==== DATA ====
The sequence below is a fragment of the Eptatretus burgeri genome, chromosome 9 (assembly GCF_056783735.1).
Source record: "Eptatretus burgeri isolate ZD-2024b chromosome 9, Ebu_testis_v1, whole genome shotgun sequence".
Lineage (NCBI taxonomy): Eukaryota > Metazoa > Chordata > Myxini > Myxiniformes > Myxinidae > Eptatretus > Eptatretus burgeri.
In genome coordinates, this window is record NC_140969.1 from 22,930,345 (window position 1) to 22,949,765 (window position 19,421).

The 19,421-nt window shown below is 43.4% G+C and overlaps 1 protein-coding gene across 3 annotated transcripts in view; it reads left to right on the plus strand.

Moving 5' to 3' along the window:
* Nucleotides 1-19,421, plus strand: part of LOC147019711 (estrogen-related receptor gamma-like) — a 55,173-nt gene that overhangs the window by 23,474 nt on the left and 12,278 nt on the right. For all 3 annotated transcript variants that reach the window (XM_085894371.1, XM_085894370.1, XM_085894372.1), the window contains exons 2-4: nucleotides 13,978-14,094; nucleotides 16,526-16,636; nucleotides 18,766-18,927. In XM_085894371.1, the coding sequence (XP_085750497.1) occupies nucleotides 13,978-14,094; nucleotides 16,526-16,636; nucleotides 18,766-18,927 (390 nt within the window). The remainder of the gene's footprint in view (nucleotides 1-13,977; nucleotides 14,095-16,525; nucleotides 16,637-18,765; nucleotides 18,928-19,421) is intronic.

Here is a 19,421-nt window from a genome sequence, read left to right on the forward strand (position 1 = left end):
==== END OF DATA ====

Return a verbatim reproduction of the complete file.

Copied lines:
The sequence below is a fragment of the Eptatretus burgeri genome, chromosome 9 (assembly GCF_056783735.1).
Source record: "Eptatretus burgeri isolate ZD-2024b chromosome 9, Ebu_testis_v1, whole genome shotgun sequence".
Lineage (NCBI taxonomy): Eukaryota > Metazoa > Chordata > Myxini > Myxiniformes > Myxinidae > Eptatretus > Eptatretus burgeri.
In genome coordinates, this window is record NC_140969.1 from 22,930,345 (window position 1) to 22,949,765 (window position 19,421).

The 19,421-nt window shown below is 43.4% G+C and overlaps 1 protein-coding gene across 3 annotated transcripts in view; it reads left to right on the plus strand.

Moving 5' to 3' along the window:
* Nucleotides 1-19,421, plus strand: part of LOC147019711 (estrogen-related receptor gamma-like) — a 55,173-nt gene that overhangs the window by 23,474 nt on the left and 12,278 nt on the right. For all 3 annotated transcript variants that reach the window (XM_085894371.1, XM_085894370.1, XM_085894372.1), the window contains exons 2-4: nucleotides 13,978-14,094; nucleotides 16,526-16,636; nucleotides 18,766-18,927. In XM_085894371.1, the coding sequence (XP_085750497.1) occupies nucleotides 13,978-14,094; nucleotides 16,526-16,636; nucleotides 18,766-18,927 (390 nt within the window). The remainder of the gene's footprint in view (nucleotides 1-13,977; nucleotides 14,095-16,525; nucleotides 16,637-18,765; nucleotides 18,928-19,421) is intronic.

Here is a 19,421-nt window from a genome sequence, read left to right on the forward strand (position 1 = left end):